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Why is Pancreatic Cancer hard to treat?

This week marks another question from Peter Borak of San Francisco, CA:

Why are some cancers fatal and other cancers easy to treat?

This question seems quite timely given the untimely death of Apple guru Steve Jobs this week from Pancreatic Cancer.

The cancers that are easily detectable tend to be the most treatable. For instance, skin cancer is frequently curable. Like most cancers, cancers of the skin take years or even decades to develop. But, pre-cancerous lesions (funny-looking moles, for instance) are easily spotted and removed.

This stands in stark contrast to, say, cancer of the pancreas. Pancreatic cancer has a mean survival time of less than 6 months from diagnosis. The first reason why is because symptoms usually do not present until late disease. Severe abdominal pain and unexplained weakness are often conflated with other more common illnesses, like indigestion and the flu.

However, Jobs actually caught his cancer fairly early (1). He had a history of gastrointestinal problems and received scans as part of his regular physical examinations. These are expensive and uncommon to have as part of routine physicals, as it is very difficult to scan the area surrounding the pancreas.

This brings me to the second reason why some cancers are harder to treat than others: propensity to metastasize and spread. Pancreatic cancers often spread very quickly and colonize other vital organs nearby, like the liver. Once cancers begin to spread, it’s very, VERY hard to eradicate. I like to use the analogy of a weed’s spores seeding a garden. Once the weeds start to spread, it’s an uphill battle. The weeds will grow and out-compete everything else in the garden without extreme care and effort, and will consistently spring back. A tumor can shed millions of tumor cells into blood circulation per day, and any of those have the potential to wreak havoc on vital organs. Tumor cells also have the ability to remain dormant for years in distant soils of other organs, evading chemotherapy. When cancer is in this state, known as “micrometastasis” it has seeded vital organs and lying dormant, undetectable by modern medal scanning.

The third main reason why some cancers are harder to treat then others is somewhat related to the first point: surgical removal can be very difficult. I will again refer to pancreatic cancer. The pancreas is an organ surrounded by many other vital organs, making surgical removal of tumors an extremely delicate procedure. Jobs underwent the whipple procedure (2) which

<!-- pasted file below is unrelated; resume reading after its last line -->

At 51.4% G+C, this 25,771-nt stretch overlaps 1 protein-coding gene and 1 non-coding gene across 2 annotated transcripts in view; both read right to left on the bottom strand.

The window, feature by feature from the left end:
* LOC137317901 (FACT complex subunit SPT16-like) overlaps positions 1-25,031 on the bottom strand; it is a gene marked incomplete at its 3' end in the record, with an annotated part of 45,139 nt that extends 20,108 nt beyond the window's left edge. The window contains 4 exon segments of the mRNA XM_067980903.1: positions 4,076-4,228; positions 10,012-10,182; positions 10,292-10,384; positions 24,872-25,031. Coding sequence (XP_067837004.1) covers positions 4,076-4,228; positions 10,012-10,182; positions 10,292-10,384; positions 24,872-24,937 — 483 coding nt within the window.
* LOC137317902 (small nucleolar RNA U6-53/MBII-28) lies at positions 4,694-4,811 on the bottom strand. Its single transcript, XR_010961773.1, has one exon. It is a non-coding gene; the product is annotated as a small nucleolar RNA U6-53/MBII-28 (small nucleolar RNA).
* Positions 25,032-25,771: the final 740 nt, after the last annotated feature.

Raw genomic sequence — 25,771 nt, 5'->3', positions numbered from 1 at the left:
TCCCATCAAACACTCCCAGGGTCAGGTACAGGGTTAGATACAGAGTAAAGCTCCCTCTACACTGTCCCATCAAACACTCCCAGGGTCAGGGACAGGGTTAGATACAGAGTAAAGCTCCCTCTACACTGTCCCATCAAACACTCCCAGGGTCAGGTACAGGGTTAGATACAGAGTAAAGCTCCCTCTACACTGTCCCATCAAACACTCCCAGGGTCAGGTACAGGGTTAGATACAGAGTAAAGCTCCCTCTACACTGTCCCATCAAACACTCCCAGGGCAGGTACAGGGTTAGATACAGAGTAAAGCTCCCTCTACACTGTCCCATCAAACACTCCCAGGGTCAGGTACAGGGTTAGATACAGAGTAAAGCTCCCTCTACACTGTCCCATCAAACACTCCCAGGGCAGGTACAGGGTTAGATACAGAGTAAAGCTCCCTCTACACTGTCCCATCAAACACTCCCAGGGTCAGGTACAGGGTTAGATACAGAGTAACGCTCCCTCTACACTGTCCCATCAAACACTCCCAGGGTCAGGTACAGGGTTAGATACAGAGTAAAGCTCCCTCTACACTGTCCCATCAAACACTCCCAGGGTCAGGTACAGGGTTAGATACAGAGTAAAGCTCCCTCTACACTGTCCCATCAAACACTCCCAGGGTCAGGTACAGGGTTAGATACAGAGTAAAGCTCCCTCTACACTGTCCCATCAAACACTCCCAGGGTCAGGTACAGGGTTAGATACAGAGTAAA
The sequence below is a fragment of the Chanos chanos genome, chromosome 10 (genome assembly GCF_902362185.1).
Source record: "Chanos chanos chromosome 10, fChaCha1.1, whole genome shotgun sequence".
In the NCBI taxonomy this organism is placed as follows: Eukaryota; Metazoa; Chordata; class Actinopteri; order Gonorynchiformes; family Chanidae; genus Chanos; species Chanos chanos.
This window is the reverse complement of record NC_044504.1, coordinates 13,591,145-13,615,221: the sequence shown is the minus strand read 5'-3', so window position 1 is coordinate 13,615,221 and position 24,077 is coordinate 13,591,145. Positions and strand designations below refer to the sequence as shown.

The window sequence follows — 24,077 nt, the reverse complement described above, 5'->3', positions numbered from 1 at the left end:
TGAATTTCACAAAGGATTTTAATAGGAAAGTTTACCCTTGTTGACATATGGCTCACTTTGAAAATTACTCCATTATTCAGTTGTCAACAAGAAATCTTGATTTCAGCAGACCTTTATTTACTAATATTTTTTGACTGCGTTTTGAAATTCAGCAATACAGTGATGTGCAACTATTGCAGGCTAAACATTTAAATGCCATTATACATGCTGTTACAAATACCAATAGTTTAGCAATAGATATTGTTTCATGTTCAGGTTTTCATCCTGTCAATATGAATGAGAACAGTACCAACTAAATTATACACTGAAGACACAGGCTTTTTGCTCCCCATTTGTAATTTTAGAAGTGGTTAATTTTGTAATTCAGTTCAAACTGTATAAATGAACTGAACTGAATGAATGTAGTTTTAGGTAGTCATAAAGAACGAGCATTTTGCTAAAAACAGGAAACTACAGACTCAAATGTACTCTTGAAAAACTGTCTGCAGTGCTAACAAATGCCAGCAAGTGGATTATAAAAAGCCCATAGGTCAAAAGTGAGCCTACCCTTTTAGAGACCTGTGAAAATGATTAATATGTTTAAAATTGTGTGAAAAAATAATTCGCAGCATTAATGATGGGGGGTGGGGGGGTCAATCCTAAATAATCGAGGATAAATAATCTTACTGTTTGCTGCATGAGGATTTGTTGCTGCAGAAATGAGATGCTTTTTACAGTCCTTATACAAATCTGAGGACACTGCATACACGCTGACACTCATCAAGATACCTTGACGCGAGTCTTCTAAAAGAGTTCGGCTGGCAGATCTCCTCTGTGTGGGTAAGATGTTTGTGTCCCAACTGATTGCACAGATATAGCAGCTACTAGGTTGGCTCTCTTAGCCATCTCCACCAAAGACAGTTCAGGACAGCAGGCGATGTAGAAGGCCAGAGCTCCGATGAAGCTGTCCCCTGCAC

“consists of the en bloc removal of the distal segment (antrum) of the stomach; the first and second portions of the duodenum; the head of the pancreas; the common bile duct; and the gallbladder. The basic concept behind the pancreaticoduodenectomy is that the head of the pancreas and the duodenum share the same arterial blood supply (the gastroduodenal artery). These arteries run through the head of the pancreas, so that both organs must be removed if the single blood supply is severed. If only the head of the pancreas were removed it would compromise blood flow to the duodenum, resulting in tissue necrosis.”

From a logistics standpoint, it might be easier to build a ship in a bottle – blindfolded – than to successfully remove tumors from the pancreas.

Jobs had been notoriously secretive about his illness, but it became known that in 2009 Jobs had a liver transplant. The cancer research community collectively raised an eyebrow. The liver is one of the first places that pancreatic cancer metastasizes to. Given Jobs’s previous declaration that he was cured of his disease, we watched with a somber eye.

So, in general, the easier the cancer is to detect early, the greater the survival. The more difficult to detect cancers, as well as those more difficult for surgical intervention, are the ones that have higher fatality rates. As for Jobs, there is some controversy regarding the direction he took in battling his cancer, including the use of alternate therapies, like the Gonzalez procedure (3) that had been previously proven to be ineffective and even dangerous by peer-reviewed scientific studies. However, that is a discussion for another time.


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